Ukraine-Russia Crisis Will Have Long Term Dramatic Effects On Gambian Consumers

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By: Abdoulie Njie (Chairman KS Global Group)

Russia is the world’s second-largest producer of natural gas and one of the world’s largest oil-producing nations, exporting 197.2 billion cubic meters of pipeline gas in 2020.

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Russia and Ukraine are also leading exporters of grains, metals, wood and plastics, all used worldwide in a range of products and by a multitude of industries from steelmakers to car manufacturers. Together both countries make up nearly 30% of global wheat exports.

Because of how much both countries produce their conflict will have a substantial impact on the global economy and financial markets, with significant spill over effect on other countries including The Gambia.

Effect on The Gambia

Unfortunately, the conflict comes at a moment when The Gambia like many other countries is on the verge of economic recovery following the COVID-19 pandemic.

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As bad as things already are Gambians especially those struggling to feed their families will now get to experience a dramatic rise in the price of basic food commodities as a result of disruption in the global supply chain and economic sanctions on Russia.

The average Gambian is bound to be affected because goods such as eggs, cheese, chicken, sunflower oil and all other products made from wheat come mostly from Ukraine. It is important to emphasise that Ukraine and Russia collectively produce 30% of wheat the world uses.

Since they are a major exporter of crude oil the conflict (as we have already seen) will lead to a rise in price. The rise in fuel price will have a trickledown effect on all other goods. Fuel price increase means higher transport cost, which means higher price of commodities since transportation cost will factor into the price of the goods.

What Should The Gambia Government Do?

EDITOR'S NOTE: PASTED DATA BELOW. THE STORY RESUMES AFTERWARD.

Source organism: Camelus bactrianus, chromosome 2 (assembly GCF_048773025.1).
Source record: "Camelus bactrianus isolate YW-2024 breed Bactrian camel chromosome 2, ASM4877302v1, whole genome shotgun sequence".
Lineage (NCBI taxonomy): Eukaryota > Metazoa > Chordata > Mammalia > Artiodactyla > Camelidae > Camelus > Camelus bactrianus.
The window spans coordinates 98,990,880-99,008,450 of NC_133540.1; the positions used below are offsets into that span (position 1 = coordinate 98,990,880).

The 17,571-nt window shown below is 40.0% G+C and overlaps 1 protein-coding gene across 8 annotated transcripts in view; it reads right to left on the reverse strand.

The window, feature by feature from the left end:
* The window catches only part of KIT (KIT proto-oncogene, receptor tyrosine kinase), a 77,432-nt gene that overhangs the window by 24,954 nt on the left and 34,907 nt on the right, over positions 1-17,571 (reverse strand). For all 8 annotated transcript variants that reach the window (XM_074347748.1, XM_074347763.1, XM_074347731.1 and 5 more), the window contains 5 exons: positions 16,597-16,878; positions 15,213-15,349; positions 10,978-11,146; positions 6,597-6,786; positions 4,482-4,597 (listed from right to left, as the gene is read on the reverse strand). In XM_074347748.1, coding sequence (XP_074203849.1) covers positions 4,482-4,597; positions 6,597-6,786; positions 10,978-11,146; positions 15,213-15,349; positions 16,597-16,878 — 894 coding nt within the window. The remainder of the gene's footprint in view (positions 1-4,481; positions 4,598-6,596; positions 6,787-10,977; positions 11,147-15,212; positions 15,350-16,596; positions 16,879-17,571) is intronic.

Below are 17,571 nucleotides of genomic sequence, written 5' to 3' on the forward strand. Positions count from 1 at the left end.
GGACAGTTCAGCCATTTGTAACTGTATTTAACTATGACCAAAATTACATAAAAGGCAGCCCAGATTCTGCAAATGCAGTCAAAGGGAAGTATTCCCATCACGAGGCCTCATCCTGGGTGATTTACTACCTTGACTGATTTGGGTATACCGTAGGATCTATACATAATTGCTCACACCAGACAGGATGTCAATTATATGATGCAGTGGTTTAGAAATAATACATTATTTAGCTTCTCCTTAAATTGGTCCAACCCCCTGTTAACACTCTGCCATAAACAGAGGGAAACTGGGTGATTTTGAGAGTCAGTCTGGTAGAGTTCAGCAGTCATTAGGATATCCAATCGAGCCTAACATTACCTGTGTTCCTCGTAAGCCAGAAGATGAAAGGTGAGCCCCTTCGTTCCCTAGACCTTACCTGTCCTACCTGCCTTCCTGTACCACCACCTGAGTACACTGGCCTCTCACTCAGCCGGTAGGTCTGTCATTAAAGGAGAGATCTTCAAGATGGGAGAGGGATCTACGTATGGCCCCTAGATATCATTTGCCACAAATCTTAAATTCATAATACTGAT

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As a businessman with vast experience in the sector, I would encourage our government to be proactive in its effort to mitigate the potential effects associated with this crisis. Being proactive starts with wide consultations from stakeholders in the business sector, these include the business community, importers, traders, private and public financial institutions and international partners.

These consultations will bring about a unified solution and will go a long way in guaranteeing food security until things get to normal. The Government should also consider subsidies on essential commodities, cutting taxes on goods that are directly affected by the crisis can also go a long way to cushion the effects of the crisis.

Nonetheless, I strongly believe that government must take a tough stand against businesspeople who might want to hike prices or hoard goods.

Appeal To Businessmen

We all know food shortage or price increases could stroke social unrest. Therefore, I wish to use this opportunity to appeal to fellow businessmen to show the highest form of compassion and humanity towards the Gambian people and not take this as an opportunity to rob the Gambian consumers when the anticipated effects intensify.

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